3) Mutually Exclusive Investments:

If there are three choices for making investments for a similar objective, there will be a sort of competition amongst them and only one of them will be selected at a time and others will be logically rejected. This concept would be clear from an example if a company has two investment proposals to buy machinery for production: i) the First proposal is to buy a semi-automatic machine, which is labour intensive, and ii) The other one is to buy a fully automatic machine, which is capital intensive.

After applying the technique of ‘Capital Budgeting the company may decide in favour of one of the above proposals and the other one would be automatically rejected. There is an element of competition amongst such proposals.

4) Independent Investments:

As the nomenclature suggests, they are two independent investment proposals having different objectives. In contrast to ‘Mutually Exclusive Investments’, there is no element of competition amongst such proposals. For example, two independent proposals may be under consideration by the automobile company, one proposal may relate to the expansion of its plant capacity to manufacture family and office purpose cars, and the other one may relate to the addition of new production facilities to manufacture mobile set (a new product). The company may decide in favour of both proposals or both proposals may be turned down depending upon the outcome of capital budgeting.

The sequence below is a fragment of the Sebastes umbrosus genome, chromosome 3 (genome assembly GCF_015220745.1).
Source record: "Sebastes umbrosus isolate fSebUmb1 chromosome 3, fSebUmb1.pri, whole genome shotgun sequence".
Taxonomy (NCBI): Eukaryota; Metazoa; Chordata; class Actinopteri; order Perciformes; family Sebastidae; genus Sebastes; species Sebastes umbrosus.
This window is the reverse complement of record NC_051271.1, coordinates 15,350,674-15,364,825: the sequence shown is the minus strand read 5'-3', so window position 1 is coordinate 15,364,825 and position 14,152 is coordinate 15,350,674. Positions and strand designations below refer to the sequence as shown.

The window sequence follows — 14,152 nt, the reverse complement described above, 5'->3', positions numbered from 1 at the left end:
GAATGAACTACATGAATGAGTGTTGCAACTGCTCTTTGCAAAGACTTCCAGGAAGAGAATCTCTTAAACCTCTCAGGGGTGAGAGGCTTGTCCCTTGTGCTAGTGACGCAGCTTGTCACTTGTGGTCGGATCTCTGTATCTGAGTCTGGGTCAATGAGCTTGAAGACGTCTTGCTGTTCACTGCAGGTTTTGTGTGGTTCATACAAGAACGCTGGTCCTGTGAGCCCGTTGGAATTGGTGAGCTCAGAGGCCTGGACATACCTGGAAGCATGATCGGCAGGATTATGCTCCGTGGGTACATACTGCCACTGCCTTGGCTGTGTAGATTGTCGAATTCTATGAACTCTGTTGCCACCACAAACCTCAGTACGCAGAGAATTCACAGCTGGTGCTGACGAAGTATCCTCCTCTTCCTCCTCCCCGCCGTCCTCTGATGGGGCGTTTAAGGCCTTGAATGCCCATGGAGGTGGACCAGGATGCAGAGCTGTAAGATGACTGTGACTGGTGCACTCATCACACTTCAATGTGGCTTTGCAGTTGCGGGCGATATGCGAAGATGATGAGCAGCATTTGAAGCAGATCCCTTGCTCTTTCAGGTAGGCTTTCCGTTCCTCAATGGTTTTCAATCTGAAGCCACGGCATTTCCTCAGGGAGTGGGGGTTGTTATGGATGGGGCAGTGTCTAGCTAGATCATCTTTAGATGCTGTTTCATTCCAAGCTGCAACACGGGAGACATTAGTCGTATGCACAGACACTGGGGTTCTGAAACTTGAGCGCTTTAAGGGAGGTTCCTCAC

5) Contingent Investments:

Investment in one project compels the business to spend additional funds related to that investment. So, the investments made on dependent projects are known as contingent investments. For example, the decision to start a medical college may be contingent upon a decision to establish a hostel for the students on the premises of the college.

6) Research and Development Projects: (Types of Capital Budgeting )

Most Indian companies conventionally believe that investing in Research and Development (R&D) projects are a waste of money. If they decide to make an investment in R&D, it forms a very small percentage of the total capital budget. Of late, the trend has started to change, as companies have realised the significance of R&D in modern business, especially those who are in knowledge-intensive industries. Allocation of funds for R&D projects has shown an increasing trend during the last few years. Evaluation of R&D projects is a complex process and involves a lot of decision-making. Discounted Cash flow (DCF) analysis is not applicable to such projects. Decisions to invest in these projects depend upon the opinion of top management. Mostly to assess such projects, companies depend on quantitative tools like decision tree analysis and options analysis.

7) Miscellaneous Projects:

Decisions to invest in projects such as recreational facilities, interior decoration, executive aircraft, and landscaped gardens. etc., are taken generally on the basis of Top Management’s personal choice. There are no specific techniques to evaluate these projects.

Components of Capital Budgeting